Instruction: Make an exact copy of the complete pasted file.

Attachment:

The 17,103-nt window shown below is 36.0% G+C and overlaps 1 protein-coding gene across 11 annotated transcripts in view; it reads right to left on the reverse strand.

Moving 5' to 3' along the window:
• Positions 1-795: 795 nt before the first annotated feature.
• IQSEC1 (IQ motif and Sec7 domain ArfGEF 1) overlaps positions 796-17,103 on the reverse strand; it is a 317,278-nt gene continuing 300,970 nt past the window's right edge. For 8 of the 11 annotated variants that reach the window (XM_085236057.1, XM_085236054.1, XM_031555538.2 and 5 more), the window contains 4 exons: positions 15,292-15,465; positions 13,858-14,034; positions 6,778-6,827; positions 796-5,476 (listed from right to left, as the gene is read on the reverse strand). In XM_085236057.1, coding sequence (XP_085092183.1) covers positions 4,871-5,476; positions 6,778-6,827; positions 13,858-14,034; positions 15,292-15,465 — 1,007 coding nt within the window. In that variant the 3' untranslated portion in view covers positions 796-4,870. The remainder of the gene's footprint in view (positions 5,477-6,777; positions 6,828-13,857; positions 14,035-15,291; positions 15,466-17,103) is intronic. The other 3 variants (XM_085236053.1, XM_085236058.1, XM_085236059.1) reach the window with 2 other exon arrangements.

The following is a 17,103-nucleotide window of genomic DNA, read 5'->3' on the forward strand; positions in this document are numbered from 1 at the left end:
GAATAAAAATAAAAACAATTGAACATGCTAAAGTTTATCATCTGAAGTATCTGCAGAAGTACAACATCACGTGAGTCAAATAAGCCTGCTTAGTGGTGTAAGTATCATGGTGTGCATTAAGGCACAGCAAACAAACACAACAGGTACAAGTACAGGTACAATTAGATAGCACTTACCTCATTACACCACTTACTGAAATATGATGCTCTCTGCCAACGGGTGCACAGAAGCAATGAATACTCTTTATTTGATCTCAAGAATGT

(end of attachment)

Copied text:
The 17,103-nt window shown below is 36.0% G+C and overlaps 1 protein-coding gene across 11 annotated transcripts in view; it reads right to left on the reverse strand.

Moving 5' to 3' along the window:
• Positions 1-795: 795 nt before the first annotated feature.
• IQSEC1 (IQ motif and Sec7 domain ArfGEF 1) overlaps positions 796-17,103 on the reverse strand; it is a 317,278-nt gene continuing 300,970 nt past the window's right edge. For 8 of the 11 annotated variants that reach the window (XM_085236057.1, XM_085236054.1, XM_031555538.2 and 5 more), the window contains 4 exons: positions 15,292-15,465; positions 13,858-14,034; positions 6,778-6,827; positions 796-5,476 (listed from right to left, as the gene is read on the reverse strand). In XM_085236057.1, coding sequence (XP_085092183.1) covers positions 4,871-5,476; positions 6,778-6,827; positions 13,858-14,034; positions 15,292-15,465 — 1,007 coding nt within the window. In that variant the 3' untranslated portion in view covers positions 796-4,870. The remainder of the gene's footprint in view (positions 5,477-6,777; positions 6,828-13,857; positions 14,035-15,291; positions 15,466-17,103) is intronic. The other 3 variants (XM_085236053.1, XM_085236058.1, XM_085236059.1) reach the window with 2 other exon arrangements.

The following is a 17,103-nucleotide window of genomic DNA, read 5'->3' on the forward strand; positions in this document are numbered from 1 at the left end:
GAATAAAAATAAAAACAATTGAACATGCTAAAGTTTATCATCTGAAGTATCTGCAGAAGTACAACATCACGTGAGTCAAATAAGCCTGCTTAGTGGTGTAAGTATCATGGTGTGCATTAAGGCACAGCAAACAAACACAACAGGTACAAGTACAGGTACAATTAGATAGCACTTACCTCATTACACCACTTACTGAAATATGATGCTCTCTGCCAACGGGTGCACAGAAGCAATGAATACTCTTTATTTGATCTCAAGAATGT